The reasoning of Mar Abd Yeshua, as quoted from the Appendix, in proof of the existence, unity, eternity, and incomprehensibility of God, and of those other attributes which necessarily spring therefrom, is remarkable as well for its logical precision, as for its conciseness and comparative simplicity. It also shows that he was master of the irresistible à posteriori argument, which necessitates one great, designing Cause from the innumerable marks of design with which all created nature abounds. But, nevertheless, what this cause is he reverently abstains from any attempt to define. He concludes his fourth chapter with this sentence: "Now when we say of God that He is invisible, incomprehensible, impassible, and immutable, we do not describe what He is, but what He is not," and I cannot better analyze his whole train of argument on the being and attributes of God, than by quoting an admirable passage from Sir Isaac Newton, which could not have suited better had it been drawn up with this especial design. "God is eternal and infinite; omnipotent and omniscient; that is, He endures from eternity, and is present from infinity to infinity. He governs all things that exist, and knows all things that are to be known; He is not eternity or infinity, but eternal and infinite; He is not duration or space, but He endures and is present; He endures always, and is present everywhere; He is omnipresent, not only virtually, but also substantially, for power without substance cannot subsist. All things are contained and move in Him, but without any mutual passion; He suffers nothing from the motions of bodies; nor do they undergo any resistance from His omnipresence. It is confessed that God exists necessarily, and by the same necessity He exists always and everywhere. Hence also He must be perfectly similar, all eye, all ear, all arm, all the power of perceiving, understanding, and acting, but after a manner not at all corporeal, after a manner not like that of men, after a manner wholly to us unknown. He is destitute of all body, and all bodily shape; and therefore cannot be seen, heard, or touched; nor ought to be worshipped under the representation of anything corporeal. We have ideas of the attributes of God, but do not know the substance of even anything; we see only the figures and colours of bodies, hear only sounds, touch only the outward surfaces, smell only odours, and taste tastes; and do not, cannot, by any sense, or reflex act, know their inward substances; and much less can we have any notion of the substance of God. We know Him by His properties and attributes."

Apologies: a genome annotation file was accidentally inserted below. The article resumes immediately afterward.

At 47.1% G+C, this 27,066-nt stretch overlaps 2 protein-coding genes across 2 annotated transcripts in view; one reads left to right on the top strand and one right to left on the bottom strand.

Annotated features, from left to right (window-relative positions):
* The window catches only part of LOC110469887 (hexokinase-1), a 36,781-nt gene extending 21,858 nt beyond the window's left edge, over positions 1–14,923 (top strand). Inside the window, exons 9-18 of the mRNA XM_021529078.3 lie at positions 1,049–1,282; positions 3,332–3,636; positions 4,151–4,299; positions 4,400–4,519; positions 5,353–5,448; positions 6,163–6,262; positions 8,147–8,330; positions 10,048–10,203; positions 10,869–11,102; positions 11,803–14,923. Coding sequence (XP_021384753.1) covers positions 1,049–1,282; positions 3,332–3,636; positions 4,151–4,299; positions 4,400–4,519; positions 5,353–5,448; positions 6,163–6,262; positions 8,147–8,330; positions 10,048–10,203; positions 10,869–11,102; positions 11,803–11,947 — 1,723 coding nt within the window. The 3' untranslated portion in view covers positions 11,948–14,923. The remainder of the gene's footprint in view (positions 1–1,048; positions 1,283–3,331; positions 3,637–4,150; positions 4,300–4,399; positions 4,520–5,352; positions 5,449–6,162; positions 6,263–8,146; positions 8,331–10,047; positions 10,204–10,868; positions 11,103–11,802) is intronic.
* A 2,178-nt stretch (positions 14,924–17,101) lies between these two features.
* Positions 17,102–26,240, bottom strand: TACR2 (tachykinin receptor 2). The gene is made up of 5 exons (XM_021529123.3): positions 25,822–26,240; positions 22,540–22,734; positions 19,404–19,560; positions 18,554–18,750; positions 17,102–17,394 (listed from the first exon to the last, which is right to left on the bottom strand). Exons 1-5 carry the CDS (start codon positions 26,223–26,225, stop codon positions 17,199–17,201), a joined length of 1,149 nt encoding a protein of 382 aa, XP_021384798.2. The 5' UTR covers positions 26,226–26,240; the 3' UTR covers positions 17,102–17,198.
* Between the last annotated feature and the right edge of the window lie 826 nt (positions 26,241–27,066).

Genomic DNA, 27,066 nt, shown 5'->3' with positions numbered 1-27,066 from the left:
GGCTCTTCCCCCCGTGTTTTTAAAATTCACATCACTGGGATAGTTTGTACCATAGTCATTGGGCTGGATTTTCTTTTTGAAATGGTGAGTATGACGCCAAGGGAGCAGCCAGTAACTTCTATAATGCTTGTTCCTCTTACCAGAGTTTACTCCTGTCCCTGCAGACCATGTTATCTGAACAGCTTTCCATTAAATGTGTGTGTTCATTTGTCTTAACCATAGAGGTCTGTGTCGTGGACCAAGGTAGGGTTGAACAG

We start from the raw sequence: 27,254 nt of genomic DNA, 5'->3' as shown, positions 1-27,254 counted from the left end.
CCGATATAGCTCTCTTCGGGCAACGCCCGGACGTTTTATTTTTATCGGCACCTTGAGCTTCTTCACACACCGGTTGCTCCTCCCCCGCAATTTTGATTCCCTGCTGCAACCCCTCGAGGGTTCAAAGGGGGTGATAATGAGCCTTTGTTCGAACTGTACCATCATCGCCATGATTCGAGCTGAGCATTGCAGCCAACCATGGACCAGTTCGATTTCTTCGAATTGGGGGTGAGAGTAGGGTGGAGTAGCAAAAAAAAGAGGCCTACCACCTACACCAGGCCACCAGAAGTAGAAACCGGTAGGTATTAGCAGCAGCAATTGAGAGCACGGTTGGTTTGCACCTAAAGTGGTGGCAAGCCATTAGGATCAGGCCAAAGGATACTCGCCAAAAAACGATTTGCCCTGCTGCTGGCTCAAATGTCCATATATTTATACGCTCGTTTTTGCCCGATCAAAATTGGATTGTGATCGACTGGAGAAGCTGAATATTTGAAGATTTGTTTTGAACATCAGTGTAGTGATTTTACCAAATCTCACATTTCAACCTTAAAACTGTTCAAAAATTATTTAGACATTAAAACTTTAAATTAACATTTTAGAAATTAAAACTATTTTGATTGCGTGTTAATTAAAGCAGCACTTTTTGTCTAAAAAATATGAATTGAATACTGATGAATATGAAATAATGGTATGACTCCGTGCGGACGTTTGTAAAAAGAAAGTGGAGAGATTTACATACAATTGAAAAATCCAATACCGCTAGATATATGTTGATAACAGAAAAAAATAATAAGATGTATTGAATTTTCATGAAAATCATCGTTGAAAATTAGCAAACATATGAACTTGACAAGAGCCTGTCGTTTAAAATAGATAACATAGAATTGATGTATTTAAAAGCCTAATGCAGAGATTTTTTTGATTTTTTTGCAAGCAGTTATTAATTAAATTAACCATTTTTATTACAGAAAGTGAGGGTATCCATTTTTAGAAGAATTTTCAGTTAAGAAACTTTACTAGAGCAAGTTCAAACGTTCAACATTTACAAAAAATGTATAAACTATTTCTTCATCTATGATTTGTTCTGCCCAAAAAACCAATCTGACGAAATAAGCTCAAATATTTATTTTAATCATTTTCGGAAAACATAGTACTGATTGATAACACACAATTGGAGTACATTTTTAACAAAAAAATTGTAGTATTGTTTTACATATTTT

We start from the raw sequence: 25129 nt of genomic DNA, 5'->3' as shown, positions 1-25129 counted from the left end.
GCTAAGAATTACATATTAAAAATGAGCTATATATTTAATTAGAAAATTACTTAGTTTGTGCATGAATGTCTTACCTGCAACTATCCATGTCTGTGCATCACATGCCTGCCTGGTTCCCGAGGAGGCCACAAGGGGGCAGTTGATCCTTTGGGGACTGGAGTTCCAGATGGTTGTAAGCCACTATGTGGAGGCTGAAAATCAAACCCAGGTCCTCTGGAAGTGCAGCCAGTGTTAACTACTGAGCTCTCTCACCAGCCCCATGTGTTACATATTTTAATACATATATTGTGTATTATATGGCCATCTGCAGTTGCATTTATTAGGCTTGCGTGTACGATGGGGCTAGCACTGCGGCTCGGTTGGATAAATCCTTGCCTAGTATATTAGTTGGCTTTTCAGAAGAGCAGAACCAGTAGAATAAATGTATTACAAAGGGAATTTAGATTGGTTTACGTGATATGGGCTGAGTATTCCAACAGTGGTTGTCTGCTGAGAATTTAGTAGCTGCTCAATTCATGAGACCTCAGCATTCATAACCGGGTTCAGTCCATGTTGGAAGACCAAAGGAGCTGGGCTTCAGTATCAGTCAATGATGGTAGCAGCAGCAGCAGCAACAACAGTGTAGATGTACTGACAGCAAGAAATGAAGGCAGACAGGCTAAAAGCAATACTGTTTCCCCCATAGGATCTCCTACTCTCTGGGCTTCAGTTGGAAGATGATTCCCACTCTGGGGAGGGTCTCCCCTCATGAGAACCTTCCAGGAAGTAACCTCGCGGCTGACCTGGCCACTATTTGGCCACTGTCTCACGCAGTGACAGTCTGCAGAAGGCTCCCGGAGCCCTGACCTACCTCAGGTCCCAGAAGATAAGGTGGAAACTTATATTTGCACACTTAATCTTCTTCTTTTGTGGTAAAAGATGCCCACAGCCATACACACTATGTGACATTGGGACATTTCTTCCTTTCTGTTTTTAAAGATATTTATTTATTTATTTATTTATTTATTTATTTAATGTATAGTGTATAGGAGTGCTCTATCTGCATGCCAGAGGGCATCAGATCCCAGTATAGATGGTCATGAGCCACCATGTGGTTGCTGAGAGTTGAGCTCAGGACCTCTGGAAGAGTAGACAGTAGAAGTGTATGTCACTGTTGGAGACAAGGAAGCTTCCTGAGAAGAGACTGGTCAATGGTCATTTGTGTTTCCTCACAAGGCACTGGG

Further, the extracts quoted from their rituals, at the beginning of this chapter, and the able dissertation referred to in the Appendix, are sufficient proof of the orthodoxy of the Nestorians on the important article now under consideration. Mar Abd Yeshua says of it, that "in the confession of the Trinity all Christians agree, for all receive the Nicene Creed, which creed confesses that the Trinity is co-equal in essence, dignity, power, and will;" and his own illustrations of this mystery will amply repay a careful perusal. He does not attempt, by any effort of human reasoning, to prove a doctrine which he admits to be beyond the comprehension of all; but he so opens it out as to enable the mind rightly to conceive of this truth so clearly revealed to us in the Sacred Scriptures, and thus to prevent, as far as may be, that mental confusion of the three Divine Persons, which is apt to perplex even the most devout whenever they contemplate the providence of the Almighty towards the world, or their own individual dependance on Him.